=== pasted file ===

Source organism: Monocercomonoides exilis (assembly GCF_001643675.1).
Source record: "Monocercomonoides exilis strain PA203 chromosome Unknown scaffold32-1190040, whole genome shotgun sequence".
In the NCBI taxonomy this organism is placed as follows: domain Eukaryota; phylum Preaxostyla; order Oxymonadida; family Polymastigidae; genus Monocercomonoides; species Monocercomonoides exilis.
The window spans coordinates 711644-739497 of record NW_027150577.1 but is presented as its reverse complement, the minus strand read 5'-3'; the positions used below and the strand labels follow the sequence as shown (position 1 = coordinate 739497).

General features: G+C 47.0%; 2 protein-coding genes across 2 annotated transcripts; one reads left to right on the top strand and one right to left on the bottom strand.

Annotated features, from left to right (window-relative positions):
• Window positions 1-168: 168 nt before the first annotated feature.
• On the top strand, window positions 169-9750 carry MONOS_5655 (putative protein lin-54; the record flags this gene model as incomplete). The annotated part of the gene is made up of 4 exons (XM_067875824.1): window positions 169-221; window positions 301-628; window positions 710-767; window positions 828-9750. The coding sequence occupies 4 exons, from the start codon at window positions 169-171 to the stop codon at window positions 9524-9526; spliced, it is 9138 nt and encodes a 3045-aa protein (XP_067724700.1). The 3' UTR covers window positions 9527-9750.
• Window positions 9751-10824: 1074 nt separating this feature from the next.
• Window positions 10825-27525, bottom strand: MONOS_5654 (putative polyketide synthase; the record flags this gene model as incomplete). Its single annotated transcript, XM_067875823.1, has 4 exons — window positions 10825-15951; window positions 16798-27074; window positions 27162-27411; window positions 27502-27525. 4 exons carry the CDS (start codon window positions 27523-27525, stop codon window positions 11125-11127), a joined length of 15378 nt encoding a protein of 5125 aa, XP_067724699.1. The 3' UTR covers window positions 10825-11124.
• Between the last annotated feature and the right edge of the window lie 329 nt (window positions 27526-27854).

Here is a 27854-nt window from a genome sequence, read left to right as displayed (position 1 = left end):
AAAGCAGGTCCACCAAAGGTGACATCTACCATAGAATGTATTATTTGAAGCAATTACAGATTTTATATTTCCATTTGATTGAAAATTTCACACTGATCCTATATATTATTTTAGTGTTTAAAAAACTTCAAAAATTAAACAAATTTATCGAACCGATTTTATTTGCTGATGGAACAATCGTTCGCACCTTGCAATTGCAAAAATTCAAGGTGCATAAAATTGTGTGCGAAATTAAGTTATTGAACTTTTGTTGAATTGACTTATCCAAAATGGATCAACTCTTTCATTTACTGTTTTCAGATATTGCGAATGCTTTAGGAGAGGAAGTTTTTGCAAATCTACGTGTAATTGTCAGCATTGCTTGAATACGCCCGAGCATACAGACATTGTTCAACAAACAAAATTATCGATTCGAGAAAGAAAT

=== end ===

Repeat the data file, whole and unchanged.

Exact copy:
Source organism: Monocercomonoides exilis (assembly GCF_001643675.1).
Source record: "Monocercomonoides exilis strain PA203 chromosome Unknown scaffold32-1190040, whole genome shotgun sequence".
In the NCBI taxonomy this organism is placed as follows: domain Eukaryota; phylum Preaxostyla; order Oxymonadida; family Polymastigidae; genus Monocercomonoides; species Monocercomonoides exilis.
The window spans coordinates 711644-739497 of record NW_027150577.1 but is presented as its reverse complement, the minus strand read 5'-3'; the positions used below and the strand labels follow the sequence as shown (position 1 = coordinate 739497).

General features: G+C 47.0%; 2 protein-coding genes across 2 annotated transcripts; one reads left to right on the top strand and one right to left on the bottom strand.

Annotated features, from left to right (window-relative positions):
• Window positions 1-168: 168 nt before the first annotated feature.
• On the top strand, window positions 169-9750 carry MONOS_5655 (putative protein lin-54; the record flags this gene model as incomplete). The annotated part of the gene is made up of 4 exons (XM_067875824.1): window positions 169-221; window positions 301-628; window positions 710-767; window positions 828-9750. The coding sequence occupies 4 exons, from the start codon at window positions 169-171 to the stop codon at window positions 9524-9526; spliced, it is 9138 nt and encodes a 3045-aa protein (XP_067724700.1). The 3' UTR covers window positions 9527-9750.
• Window positions 9751-10824: 1074 nt separating this feature from the next.
• Window positions 10825-27525, bottom strand: MONOS_5654 (putative polyketide synthase; the record flags this gene model as incomplete). Its single annotated transcript, XM_067875823.1, has 4 exons — window positions 10825-15951; window positions 16798-27074; window positions 27162-27411; window positions 27502-27525. 4 exons carry the CDS (start codon window positions 27523-27525, stop codon window positions 11125-11127), a joined length of 15378 nt encoding a protein of 5125 aa, XP_067724699.1. The 3' UTR covers window positions 10825-11124.
• Between the last annotated feature and the right edge of the window lie 329 nt (window positions 27526-27854).

Here is a 27854-nt window from a genome sequence, read left to right as displayed (position 1 = left end):
AAAGCAGGTCCACCAAAGGTGACATCTACCATAGAATGTATTATTTGAAGCAATTACAGATTTTATATTTCCATTTGATTGAAAATTTCACACTGATCCTATATATTATTTTAGTGTTTAAAAAACTTCAAAAATTAAACAAATTTATCGAACCGATTTTATTTGCTGATGGAACAATCGTTCGCACCTTGCAATTGCAAAAATTCAAGGTGCATAAAATTGTGTGCGAAATTAAGTTATTGAACTTTTGTTGAATTGACTTATCCAAAATGGATCAACTCTTTCATTTACTGTTTTCAGATATTGCGAATGCTTTAGGAGAGGAAGTTTTTGCAAATCTACGTGTAATTGTCAGCATTGCTTGAATACGCCCGAGCATACAGACATTGTTCAACAAACAAAATTATCGATTCGAGAAAGAAAT